**Concentration Ratio**

The concentration ratio is the sum of market shares covered by the largest N firms. It requires one to find the sum of the value of sales for the largest firms and divides them by the total market sales. Therefore, the resulting figure lies between zero (for perfect competition) and 100 (for monopolies).

The main advantage of this concentration measure is the fact that it is simple to calculate. However, there are some limitations to using this method.

**Example of Concentration Ratio**

Suppose that there are 10 producing companies in the market. The production percentages for the top-three companies are 35%, 20%, and 10%. Calculate the concentration ratio for these three companies.

#### Solution

The concentration ratio is the sum of market shares covered by the largest **N*** *firms. So the concentration ratio for the first 3 companies are:

$$ \text{Concentration ratio} = \frac{35\%+20\%+10\%}{100%}=65%$$

**Limitations of the Concentration Ratio**

This method cannot quantify market power directly. The big question should be whether high concentration levels can be interpreted as an indication of monopoly power. An example is the case of only one sugar company in a country. This company enjoys monopoly power as the sugar company. However, the problem comes in when there exist large wholesalers in, say, the food sector. These wholesalers may decide to be importing sugar alongside their range of products. As a result, this will most likely convince the sugar company to set its prices like it’s in perfect competition.

The concentration ratio tends not to be affected by mergers in the top market incumbents. If there exists a merger between the largest and second-largest companies, their combined pricing power is most likely to be larger than that of the two pre-existing companies, which will not be accurately represented by the concentration ratio.

## The Herfindahl–Hirschman Index (HHI)

Economists O.C. Herfindahl and A.O. Hirschman came up with an index which first squares the market shares of top * N *companies. These squares are then summed up. For a monopoly firm, the Herfindahl-Hirschman Index (HHI) should be equal to 1.

Consequently, in the case of * M *firms with equal market shares, the HHI should be equal to \(\frac{1}{M}\). This is a very useful gauge for interpreting the HHI. This measure was developed to try and overcome some issues associated with the concentration ratio.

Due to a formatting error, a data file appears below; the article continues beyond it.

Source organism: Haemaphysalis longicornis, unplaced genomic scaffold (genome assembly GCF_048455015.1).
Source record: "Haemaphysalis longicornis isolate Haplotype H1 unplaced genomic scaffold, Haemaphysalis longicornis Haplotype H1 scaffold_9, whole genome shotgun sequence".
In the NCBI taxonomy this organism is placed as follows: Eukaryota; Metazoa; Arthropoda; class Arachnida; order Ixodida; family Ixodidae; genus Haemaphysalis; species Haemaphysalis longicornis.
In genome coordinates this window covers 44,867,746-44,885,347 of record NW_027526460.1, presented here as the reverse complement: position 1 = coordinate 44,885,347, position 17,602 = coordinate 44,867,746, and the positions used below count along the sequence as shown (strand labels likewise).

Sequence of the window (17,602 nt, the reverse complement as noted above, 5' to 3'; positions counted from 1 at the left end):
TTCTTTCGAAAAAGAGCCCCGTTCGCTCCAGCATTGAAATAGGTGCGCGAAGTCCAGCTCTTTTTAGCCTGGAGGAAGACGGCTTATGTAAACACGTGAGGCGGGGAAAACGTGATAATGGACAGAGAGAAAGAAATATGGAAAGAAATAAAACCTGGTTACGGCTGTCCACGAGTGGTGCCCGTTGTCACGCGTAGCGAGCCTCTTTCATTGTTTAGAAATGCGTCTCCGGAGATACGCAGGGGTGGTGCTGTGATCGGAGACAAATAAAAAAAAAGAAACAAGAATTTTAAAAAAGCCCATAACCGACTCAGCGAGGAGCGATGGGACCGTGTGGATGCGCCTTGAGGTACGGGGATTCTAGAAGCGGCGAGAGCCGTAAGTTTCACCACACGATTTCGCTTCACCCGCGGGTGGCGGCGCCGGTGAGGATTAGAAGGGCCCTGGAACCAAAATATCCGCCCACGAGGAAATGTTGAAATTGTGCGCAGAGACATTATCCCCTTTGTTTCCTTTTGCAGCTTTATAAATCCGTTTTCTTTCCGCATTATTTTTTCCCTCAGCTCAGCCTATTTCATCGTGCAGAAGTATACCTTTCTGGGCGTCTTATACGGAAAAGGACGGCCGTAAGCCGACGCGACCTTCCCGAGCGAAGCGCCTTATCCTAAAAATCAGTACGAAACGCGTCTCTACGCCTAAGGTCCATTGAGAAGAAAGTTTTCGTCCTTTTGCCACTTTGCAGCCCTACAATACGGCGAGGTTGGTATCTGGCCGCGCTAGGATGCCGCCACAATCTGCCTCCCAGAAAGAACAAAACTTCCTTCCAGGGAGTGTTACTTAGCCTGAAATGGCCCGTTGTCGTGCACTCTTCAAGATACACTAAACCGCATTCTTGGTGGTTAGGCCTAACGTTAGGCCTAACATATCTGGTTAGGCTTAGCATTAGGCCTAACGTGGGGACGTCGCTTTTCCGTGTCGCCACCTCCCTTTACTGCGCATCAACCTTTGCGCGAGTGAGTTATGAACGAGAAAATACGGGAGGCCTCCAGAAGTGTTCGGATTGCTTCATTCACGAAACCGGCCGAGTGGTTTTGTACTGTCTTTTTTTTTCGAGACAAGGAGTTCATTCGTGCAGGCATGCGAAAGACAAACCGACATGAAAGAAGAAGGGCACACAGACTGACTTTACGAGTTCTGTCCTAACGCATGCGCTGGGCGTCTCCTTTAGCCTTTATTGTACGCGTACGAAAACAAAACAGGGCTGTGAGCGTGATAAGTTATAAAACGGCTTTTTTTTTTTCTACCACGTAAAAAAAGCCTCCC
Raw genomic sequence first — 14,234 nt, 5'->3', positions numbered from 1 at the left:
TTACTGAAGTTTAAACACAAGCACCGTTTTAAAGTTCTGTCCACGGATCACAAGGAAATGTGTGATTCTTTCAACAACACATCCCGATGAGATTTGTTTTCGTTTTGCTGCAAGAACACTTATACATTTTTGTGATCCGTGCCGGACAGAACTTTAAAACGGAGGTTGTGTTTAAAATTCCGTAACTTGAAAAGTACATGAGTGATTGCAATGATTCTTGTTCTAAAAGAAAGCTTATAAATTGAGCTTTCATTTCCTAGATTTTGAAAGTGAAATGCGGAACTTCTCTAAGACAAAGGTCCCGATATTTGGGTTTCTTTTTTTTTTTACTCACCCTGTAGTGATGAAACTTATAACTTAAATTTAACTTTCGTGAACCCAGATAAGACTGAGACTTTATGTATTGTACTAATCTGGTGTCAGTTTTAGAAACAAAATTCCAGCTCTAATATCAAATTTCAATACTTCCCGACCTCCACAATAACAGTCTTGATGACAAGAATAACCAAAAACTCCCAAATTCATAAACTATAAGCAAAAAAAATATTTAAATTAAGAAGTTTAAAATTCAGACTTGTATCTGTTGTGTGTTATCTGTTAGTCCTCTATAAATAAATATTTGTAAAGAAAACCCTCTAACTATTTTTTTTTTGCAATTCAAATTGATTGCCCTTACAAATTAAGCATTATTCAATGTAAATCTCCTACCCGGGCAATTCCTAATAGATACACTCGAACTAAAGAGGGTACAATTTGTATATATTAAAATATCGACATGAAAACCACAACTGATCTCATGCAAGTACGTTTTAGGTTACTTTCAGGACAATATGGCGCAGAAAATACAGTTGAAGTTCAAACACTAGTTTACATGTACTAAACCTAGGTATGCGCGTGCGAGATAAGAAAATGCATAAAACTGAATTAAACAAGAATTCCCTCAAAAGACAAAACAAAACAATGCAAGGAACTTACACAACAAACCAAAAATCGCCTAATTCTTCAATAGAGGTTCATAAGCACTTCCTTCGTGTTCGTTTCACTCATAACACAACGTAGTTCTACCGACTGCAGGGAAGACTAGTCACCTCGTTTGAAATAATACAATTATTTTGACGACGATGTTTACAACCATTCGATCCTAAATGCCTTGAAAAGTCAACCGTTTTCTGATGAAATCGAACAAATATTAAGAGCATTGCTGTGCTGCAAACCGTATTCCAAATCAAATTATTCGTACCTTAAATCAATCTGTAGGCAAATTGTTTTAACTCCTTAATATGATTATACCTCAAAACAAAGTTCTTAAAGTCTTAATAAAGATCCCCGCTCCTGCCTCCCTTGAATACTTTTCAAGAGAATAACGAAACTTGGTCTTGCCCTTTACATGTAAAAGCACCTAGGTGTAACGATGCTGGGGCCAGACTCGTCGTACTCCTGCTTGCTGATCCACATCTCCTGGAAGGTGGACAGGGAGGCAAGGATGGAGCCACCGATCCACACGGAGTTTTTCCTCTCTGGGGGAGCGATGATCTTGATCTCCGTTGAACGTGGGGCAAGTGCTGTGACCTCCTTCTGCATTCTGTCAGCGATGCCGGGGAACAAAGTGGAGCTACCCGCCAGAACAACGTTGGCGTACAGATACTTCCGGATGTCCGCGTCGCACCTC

### Example of the Herfindahl–Hirschman Index (HHI)

Using the same example as above, the HHI for the top three companies can be calculated as:

$$ \text{HHI} = 0.35^2+0.20^2+0.10^2=0.195$$

**Limitations of the HHI**

The HHI does not consider the elasticity of demand and thus it cannot be used to approximate the potential profitability of a single company or a group of companies.

Question 1If a market has 5 suppliers and the top two suppliers each hold 20 percent of the market share, which of the following best represents the concentration ratio for the top 2 suppliers and their respective HHI?

A. Concentration ratio = 4%; HHI = 40

B. Concentration ratio = 40%; HHI = 0.08

C. Concentration ratio = 40%; HHI = 0.4

SolutionThe correct answer is B.

The concentration ratio is a sum of the two suppliers’ market share.

Therefore, 20% + 20% = 40%.

For the HHI, we take 0.20

^{2}× 2 = 0.04.

Question 2Which one of the following is

least likelya characteristic of the concentration ratio measure?A. It is simple to compute

B. It does not directly quantify market power

C. It cannot be used to estimate elasticity

SolutionThe correct answer is C.

As a matter of fact, analysts use the simpler concentration to estimate elasticity. On the other hand, the HHI does not consider the elasticity of demand and thus it cannot be used to approximate the potential profitability of a single company or a group of companies

Reading 13, LOS 13g:

Describe the use and limitations of concentration measures in identifying market structure